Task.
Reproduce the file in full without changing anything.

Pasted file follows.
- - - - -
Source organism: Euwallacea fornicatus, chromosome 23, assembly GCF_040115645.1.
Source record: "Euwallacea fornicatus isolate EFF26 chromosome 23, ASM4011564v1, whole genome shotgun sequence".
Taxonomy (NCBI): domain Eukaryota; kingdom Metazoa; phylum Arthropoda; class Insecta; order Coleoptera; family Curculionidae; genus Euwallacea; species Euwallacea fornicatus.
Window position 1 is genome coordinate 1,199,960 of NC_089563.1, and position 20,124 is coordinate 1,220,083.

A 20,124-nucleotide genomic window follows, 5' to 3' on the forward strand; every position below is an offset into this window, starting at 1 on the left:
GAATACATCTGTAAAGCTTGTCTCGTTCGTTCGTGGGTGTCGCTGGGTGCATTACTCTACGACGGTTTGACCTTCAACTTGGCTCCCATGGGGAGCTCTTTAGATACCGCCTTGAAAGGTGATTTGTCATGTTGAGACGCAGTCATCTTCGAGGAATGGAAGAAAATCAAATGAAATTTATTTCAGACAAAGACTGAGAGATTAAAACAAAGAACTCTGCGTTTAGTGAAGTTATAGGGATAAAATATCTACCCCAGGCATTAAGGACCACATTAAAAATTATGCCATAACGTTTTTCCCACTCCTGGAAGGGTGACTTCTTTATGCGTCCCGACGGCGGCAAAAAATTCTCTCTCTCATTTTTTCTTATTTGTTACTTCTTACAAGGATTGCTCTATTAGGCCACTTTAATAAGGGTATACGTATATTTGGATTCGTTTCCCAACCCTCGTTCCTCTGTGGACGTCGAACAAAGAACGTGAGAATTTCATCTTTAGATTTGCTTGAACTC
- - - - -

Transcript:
Source organism: Euwallacea fornicatus, chromosome 23, assembly GCF_040115645.1.
Source record: "Euwallacea fornicatus isolate EFF26 chromosome 23, ASM4011564v1, whole genome shotgun sequence".
Taxonomy (NCBI): domain Eukaryota; kingdom Metazoa; phylum Arthropoda; class Insecta; order Coleoptera; family Curculionidae; genus Euwallacea; species Euwallacea fornicatus.
Window position 1 is genome coordinate 1,199,960 of NC_089563.1, and position 20,124 is coordinate 1,220,083.

A 20,124-nucleotide genomic window follows, 5' to 3' on the forward strand; every position below is an offset into this window, starting at 1 on the left:
GAATACATCTGTAAAGCTTGTCTCGTTCGTTCGTGGGTGTCGCTGGGTGCATTACTCTACGACGGTTTGACCTTCAACTTGGCTCCCATGGGGAGCTCTTTAGATACCGCCTTGAAAGGTGATTTGTCATGTTGAGACGCAGTCATCTTCGAGGAATGGAAGAAAATCAAATGAAATTTATTTCAGACAAAGACTGAGAGATTAAAACAAAGAACTCTGCGTTTAGTGAAGTTATAGGGATAAAATATCTACCCCAGGCATTAAGGACCACATTAAAAATTATGCCATAACGTTTTTCCCACTCCTGGAAGGGTGACTTCTTTATGCGTCCCGACGGCGGCAAAAAATTCTCTCTCTCATTTTTTCTTATTTGTTACTTCTTACAAGGATTGCTCTATTAGGCCACTTTAATAAGGGTATACGTATATTTGGATTCGTTTCCCAACCCTCGTTCCTCTGTGGACGTCGAACAAAGAACGTGAGAATTTCATCTTTAGATTTGCTTGAACTC